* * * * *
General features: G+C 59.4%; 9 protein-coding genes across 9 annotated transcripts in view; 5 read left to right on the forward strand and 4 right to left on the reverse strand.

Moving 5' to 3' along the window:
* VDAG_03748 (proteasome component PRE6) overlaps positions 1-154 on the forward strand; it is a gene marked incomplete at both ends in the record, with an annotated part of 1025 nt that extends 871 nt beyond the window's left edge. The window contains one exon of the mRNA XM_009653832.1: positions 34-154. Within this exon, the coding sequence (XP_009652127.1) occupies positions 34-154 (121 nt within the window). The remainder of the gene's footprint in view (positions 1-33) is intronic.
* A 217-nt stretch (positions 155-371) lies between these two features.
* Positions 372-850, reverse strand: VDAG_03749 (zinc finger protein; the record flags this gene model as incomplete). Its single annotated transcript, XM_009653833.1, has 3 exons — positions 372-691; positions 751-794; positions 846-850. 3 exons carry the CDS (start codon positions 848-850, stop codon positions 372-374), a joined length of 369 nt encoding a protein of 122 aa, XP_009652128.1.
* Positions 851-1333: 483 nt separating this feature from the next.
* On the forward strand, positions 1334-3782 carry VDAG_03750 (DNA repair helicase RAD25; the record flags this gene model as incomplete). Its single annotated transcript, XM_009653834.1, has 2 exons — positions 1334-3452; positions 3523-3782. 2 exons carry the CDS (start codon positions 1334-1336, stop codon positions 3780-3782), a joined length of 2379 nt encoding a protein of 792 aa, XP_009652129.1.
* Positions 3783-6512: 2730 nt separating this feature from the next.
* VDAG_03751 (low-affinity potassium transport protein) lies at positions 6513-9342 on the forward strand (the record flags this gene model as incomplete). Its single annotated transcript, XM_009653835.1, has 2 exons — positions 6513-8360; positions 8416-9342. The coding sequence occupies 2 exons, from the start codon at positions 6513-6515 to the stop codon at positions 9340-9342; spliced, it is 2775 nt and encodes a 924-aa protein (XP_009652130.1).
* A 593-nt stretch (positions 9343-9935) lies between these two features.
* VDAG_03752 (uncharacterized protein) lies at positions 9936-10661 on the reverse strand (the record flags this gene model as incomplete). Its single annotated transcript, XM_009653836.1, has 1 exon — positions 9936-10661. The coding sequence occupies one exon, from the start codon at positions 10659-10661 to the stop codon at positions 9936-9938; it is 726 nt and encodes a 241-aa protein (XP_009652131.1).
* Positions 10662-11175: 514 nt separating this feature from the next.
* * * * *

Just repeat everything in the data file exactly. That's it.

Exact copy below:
General features: G+C 59.4%; 9 protein-coding genes across 9 annotated transcripts in view; 5 read left to right on the forward strand and 4 right to left on the reverse strand.

Moving 5' to 3' along the window:
* VDAG_03748 (proteasome component PRE6) overlaps positions 1-154 on the forward strand; it is a gene marked incomplete at both ends in the record, with an annotated part of 1025 nt that extends 871 nt beyond the window's left edge. The window contains one exon of the mRNA XM_009653832.1: positions 34-154. Within this exon, the coding sequence (XP_009652127.1) occupies positions 34-154 (121 nt within the window). The remainder of the gene's footprint in view (positions 1-33) is intronic.
* A 217-nt stretch (positions 155-371) lies between these two features.
* Positions 372-850, reverse strand: VDAG_03749 (zinc finger protein; the record flags this gene model as incomplete). Its single annotated transcript, XM_009653833.1, has 3 exons — positions 372-691; positions 751-794; positions 846-850. 3 exons carry the CDS (start codon positions 848-850, stop codon positions 372-374), a joined length of 369 nt encoding a protein of 122 aa, XP_009652128.1.
* Positions 851-1333: 483 nt separating this feature from the next.
* On the forward strand, positions 1334-3782 carry VDAG_03750 (DNA repair helicase RAD25; the record flags this gene model as incomplete). Its single annotated transcript, XM_009653834.1, has 2 exons — positions 1334-3452; positions 3523-3782. 2 exons carry the CDS (start codon positions 1334-1336, stop codon positions 3780-3782), a joined length of 2379 nt encoding a protein of 792 aa, XP_009652129.1.
* Positions 3783-6512: 2730 nt separating this feature from the next.
* VDAG_03751 (low-affinity potassium transport protein) lies at positions 6513-9342 on the forward strand (the record flags this gene model as incomplete). Its single annotated transcript, XM_009653835.1, has 2 exons — positions 6513-8360; positions 8416-9342. The coding sequence occupies 2 exons, from the start codon at positions 6513-6515 to the stop codon at positions 9340-9342; spliced, it is 2775 nt and encodes a 924-aa protein (XP_009652130.1).
* A 593-nt stretch (positions 9343-9935) lies between these two features.
* VDAG_03752 (uncharacterized protein) lies at positions 9936-10661 on the reverse strand (the record flags this gene model as incomplete). Its single annotated transcript, XM_009653836.1, has 1 exon — positions 9936-10661. The coding sequence occupies one exon, from the start codon at positions 10659-10661 to the stop codon at positions 9936-9938; it is 726 nt and encodes a 241-aa protein (XP_009652131.1).
* Positions 10662-11175: 514 nt separating this feature from the next.